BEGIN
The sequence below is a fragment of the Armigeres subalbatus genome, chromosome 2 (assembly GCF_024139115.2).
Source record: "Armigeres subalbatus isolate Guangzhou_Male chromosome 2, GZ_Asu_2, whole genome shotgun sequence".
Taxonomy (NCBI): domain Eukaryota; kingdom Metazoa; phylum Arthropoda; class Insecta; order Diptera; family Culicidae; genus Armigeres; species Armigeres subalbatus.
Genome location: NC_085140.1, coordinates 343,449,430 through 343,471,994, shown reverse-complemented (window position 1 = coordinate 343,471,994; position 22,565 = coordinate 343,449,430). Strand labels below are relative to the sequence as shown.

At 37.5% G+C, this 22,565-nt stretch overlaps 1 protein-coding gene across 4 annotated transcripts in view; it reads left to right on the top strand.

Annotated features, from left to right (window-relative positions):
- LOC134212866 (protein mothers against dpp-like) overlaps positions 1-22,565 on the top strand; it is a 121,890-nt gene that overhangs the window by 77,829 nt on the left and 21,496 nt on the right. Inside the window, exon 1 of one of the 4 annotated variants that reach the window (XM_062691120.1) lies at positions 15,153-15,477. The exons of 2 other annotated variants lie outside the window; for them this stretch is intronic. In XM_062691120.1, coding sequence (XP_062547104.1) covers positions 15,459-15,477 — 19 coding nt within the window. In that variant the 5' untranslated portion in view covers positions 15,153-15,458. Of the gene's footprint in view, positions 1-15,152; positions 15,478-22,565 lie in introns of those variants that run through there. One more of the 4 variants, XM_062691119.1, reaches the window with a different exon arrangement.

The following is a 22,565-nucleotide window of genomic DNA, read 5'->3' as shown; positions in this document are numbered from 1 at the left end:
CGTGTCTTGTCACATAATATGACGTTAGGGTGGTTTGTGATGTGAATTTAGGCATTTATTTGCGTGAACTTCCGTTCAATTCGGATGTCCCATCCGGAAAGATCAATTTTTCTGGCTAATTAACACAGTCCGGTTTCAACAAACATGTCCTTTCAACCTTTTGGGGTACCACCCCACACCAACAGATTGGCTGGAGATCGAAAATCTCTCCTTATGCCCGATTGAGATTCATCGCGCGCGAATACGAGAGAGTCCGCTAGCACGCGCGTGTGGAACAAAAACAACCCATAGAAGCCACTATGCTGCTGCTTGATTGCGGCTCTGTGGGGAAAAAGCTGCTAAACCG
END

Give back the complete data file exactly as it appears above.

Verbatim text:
The sequence below is a fragment of the Armigeres subalbatus genome, chromosome 2 (assembly GCF_024139115.2).
Source record: "Armigeres subalbatus isolate Guangzhou_Male chromosome 2, GZ_Asu_2, whole genome shotgun sequence".
Taxonomy (NCBI): domain Eukaryota; kingdom Metazoa; phylum Arthropoda; class Insecta; order Diptera; family Culicidae; genus Armigeres; species Armigeres subalbatus.
Genome location: NC_085140.1, coordinates 343,449,430 through 343,471,994, shown reverse-complemented (window position 1 = coordinate 343,471,994; position 22,565 = coordinate 343,449,430). Strand labels below are relative to the sequence as shown.

At 37.5% G+C, this 22,565-nt stretch overlaps 1 protein-coding gene across 4 annotated transcripts in view; it reads left to right on the top strand.

Annotated features, from left to right (window-relative positions):
- LOC134212866 (protein mothers against dpp-like) overlaps positions 1-22,565 on the top strand; it is a 121,890-nt gene that overhangs the window by 77,829 nt on the left and 21,496 nt on the right. Inside the window, exon 1 of one of the 4 annotated variants that reach the window (XM_062691120.1) lies at positions 15,153-15,477. The exons of 2 other annotated variants lie outside the window; for them this stretch is intronic. In XM_062691120.1, coding sequence (XP_062547104.1) covers positions 15,459-15,477 — 19 coding nt within the window. In that variant the 5' untranslated portion in view covers positions 15,153-15,458. Of the gene's footprint in view, positions 1-15,152; positions 15,478-22,565 lie in introns of those variants that run through there. One more of the 4 variants, XM_062691119.1, reaches the window with a different exon arrangement.

The following is a 22,565-nucleotide window of genomic DNA, read 5'->3' as shown; positions in this document are numbered from 1 at the left end:
CGTGTCTTGTCACATAATATGACGTTAGGGTGGTTTGTGATGTGAATTTAGGCATTTATTTGCGTGAACTTCCGTTCAATTCGGATGTCCCATCCGGAAAGATCAATTTTTCTGGCTAATTAACACAGTCCGGTTTCAACAAACATGTCCTTTCAACCTTTTGGGGTACCACCCCACACCAACAGATTGGCTGGAGATCGAAAATCTCTCCTTATGCCCGATTGAGATTCATCGCGCGCGAATACGAGAGAGTCCGCTAGCACGCGCGTGTGGAACAAAAACAACCCATAGAAGCCACTATGCTGCTGCTTGATTGCGGCTCTGTGGGGAAAAAGCTGCTAAACCG